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Threads by latest replies - Page 13

(5 replies)

How do we stop the world from becoming retarded

No.10146557 ViewReplyOriginalReport
>half of the world will be African by 2100
>South Africa doesn't undergo the flynn effect meaning they wont be getting smarter
>Average IQ of 75
(10 replies)
No.10141408 ViewReplyOriginalReport
Here's a brainteaser for you, /sci/.

Prove this is true for all n > 2. If you can't do it, you must leave this board, for you are a brainlet and cannot be helped.
5 posts omitted
(10 replies)

Fringe Science General

No.10146487 ViewReplyOriginalReport
What fringe sciences are you most interested in, and what areas of science do you argue are the most under-represented and/or difficult, etc..
Answer format;
>most interesting fringe subject
>most under-represented
>most difficult
>least explored area
>most likely to kill us all
5 posts omitted
(6 replies)
No.10143908 ViewReplyOriginalReport
Do you use Nootropics? Which ones? Have you noticed any improvements in preformance and how so?
1 post omitted
(7 replies)
No.10145521 ViewReplyOriginalReport
Can someone tell me what equations I can use to solve an exercise saying: "A man is pushing a cart of 100kg horizontally with the speed of 1m/s. If he changes the force of pushing by delta F=20N, then what will be the speed 3s after increasing the force?

I dont even know what to begin studying to solve this shit.
2 posts omitted
(20 replies)


No.10140064 ViewReplyOriginalReport
>quantum mechanics midterm in two days
>prof is nice but explains like shit, literally writing entire blackboards at top speed and erasing the blackboard before asking if he can erase it. He doesn't upload explained solutions to his exercise sheets
>Forced to try to understand the exercises he's solving focusing completely on what is he doing OR copying them, losing track of what am I even writing and why.

So basically I understand the photoelectric effect and some operators, but I don't know how to solve monodimensional, bidimensional and tridimensional "particle in a box" problems. Is there any webpage that has solved exercises that could help me? I literally need a resource that holds my hand during the solving process and I'm sure I will be able to understand it after I analyze and repeat those solved examples.
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(45 replies)

How accurate is the Bureau of Labor Statistics?

No.10133920 ViewReplyOriginalReport
I compared the data for software devs, electrical engineers and mechanical engineers.

According to the BLS, there are about 1.25 million employed in software development, 325K in electrical engineering, and 289K in mechanical engineering. Their projected growth rate from 2016-2026 is 24%, 7%, and 9% respectively. Software devs also have the highest income.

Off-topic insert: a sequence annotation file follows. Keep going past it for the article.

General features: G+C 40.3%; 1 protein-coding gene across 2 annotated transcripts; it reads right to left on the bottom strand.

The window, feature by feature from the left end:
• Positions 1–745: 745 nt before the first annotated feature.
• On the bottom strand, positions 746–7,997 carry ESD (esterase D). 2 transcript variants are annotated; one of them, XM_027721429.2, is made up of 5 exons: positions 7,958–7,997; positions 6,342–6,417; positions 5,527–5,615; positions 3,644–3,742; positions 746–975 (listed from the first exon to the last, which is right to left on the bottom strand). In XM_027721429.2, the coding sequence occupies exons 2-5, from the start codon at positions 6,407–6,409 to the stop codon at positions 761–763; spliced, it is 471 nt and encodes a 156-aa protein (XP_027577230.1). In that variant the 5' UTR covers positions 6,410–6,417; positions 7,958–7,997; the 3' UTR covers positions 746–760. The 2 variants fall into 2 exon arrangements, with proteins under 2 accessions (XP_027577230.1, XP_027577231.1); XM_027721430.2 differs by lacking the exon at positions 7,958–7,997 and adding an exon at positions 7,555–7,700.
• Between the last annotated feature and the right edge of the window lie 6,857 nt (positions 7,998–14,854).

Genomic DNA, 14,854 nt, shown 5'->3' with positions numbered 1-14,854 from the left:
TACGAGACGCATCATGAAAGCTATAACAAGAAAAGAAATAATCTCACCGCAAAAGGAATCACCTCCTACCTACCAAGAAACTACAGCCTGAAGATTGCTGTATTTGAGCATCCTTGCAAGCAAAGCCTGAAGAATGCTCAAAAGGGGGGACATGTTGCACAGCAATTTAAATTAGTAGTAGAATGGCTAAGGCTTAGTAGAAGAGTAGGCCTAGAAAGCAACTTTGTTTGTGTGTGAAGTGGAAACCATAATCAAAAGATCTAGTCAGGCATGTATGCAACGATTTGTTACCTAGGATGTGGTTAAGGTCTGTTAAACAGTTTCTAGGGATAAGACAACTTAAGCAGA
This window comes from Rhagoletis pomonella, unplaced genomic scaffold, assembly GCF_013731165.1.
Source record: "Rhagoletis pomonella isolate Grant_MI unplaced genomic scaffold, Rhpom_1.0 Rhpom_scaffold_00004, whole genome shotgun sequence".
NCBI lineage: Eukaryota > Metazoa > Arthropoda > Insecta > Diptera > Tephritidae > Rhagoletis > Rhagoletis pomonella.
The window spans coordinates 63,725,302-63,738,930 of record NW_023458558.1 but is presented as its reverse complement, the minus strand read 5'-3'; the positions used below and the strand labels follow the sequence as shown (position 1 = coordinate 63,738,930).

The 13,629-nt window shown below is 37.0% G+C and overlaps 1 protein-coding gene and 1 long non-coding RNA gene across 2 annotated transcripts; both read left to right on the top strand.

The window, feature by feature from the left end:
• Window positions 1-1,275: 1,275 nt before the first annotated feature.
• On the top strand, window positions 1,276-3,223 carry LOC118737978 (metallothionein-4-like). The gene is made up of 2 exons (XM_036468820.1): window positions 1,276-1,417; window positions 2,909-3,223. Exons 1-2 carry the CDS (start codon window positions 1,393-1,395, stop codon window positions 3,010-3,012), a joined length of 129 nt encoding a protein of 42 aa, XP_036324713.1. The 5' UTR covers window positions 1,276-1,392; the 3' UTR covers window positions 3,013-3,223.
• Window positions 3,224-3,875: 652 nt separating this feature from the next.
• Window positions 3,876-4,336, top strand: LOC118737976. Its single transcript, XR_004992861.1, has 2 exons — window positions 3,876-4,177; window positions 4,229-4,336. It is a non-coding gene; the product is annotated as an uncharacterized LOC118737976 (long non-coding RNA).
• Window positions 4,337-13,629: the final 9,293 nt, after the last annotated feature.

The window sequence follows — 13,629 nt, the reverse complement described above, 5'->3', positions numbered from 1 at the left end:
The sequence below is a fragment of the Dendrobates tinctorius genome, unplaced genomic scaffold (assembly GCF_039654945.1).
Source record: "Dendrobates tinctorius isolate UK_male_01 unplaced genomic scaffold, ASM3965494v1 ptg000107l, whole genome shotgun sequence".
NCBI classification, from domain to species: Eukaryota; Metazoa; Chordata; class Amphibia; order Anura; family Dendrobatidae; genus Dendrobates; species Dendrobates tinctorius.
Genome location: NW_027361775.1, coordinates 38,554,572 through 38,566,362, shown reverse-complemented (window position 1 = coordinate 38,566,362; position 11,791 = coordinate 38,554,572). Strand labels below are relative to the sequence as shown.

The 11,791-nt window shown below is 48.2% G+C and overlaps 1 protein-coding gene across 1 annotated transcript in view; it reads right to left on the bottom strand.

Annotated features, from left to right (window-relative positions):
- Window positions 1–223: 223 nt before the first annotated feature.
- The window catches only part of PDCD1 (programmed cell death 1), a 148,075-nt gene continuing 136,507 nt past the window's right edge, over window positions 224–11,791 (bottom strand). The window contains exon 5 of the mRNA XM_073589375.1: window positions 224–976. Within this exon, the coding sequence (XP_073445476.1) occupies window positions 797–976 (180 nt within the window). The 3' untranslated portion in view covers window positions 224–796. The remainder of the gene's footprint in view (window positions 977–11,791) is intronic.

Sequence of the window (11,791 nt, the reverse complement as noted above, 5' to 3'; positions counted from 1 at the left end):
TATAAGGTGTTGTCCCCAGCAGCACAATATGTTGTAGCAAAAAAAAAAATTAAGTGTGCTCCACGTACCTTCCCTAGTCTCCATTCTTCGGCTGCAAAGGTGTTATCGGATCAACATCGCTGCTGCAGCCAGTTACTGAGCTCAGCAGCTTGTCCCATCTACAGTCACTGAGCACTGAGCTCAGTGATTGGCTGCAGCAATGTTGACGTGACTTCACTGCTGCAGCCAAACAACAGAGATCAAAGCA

Am I missing something here or is a Computer Science degree really worth a lot more than an EE or ME degree?

Here are the links:
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(6 replies)
No.10145997 ViewReplyOriginalReport
Making an egg crate function.

I'd like to turn a 1D function into a form of 2D function.

Think of how in 2D a sine function looks like an egg carton. If you follow any line parallel to the x or y axis you get a sine function in z.

I need a function like that but for real(log(cot(x))).
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(5 replies)
No.10146569 ViewReplyOriginalReport
da singlelarity!

srsly, if you don't subscribe to this projection, you are seriously difficient in the brain.
(41 replies)

Is Randomness actually possible?

No.10137687 ViewReplyOriginalReport
Please tell me if this paradoxon has a name yet.
(I will not adress things like Anti-matter or particles that pop in- and out of existence because I don't wanna)

So, per (wikipedia's) definition, something would be 'random' if it was done without thinking about it or with a deeper meaning behind it. But for the sake of my argument I'll be using it to describe something that has happened, will happen, or is going to happen in the future, without any way of even theoretically calculate or predict.

Here is what I've been thinking:
Nothing is random. Everything has been and still is the result of the direction, velocity and amount of stuff at the beginning of the Universe.
So if you had enough processing power and all the information of every single thing that has happened in the past you could calculate the future.

You can apply this logic to almost everything. If a human tries to make a random decision, his decision will only be the combination of all his and his ancestors' experiences, choices and thoughts up to and at that moment in his life.

I can see that this argument is lacking because it is currently impossible to actually get the information and processing power needed to calculate things like that right now, but in theory it still is possible.

So every movement, every decision, everything that has happened or will happen is predictable and has a reason. Right?
So how could something actually be random?
If everything could've been calculated since the beginning of our Universe, how can something be unpredictable?
And is there actually something that can't be calculated?
When you think about it, isn't Science entirely based around the fact that everything can be predicted and/or calculated?

Pic doesn't have a deeper meaning, I just wanted to put something there that remotely represents randomness.
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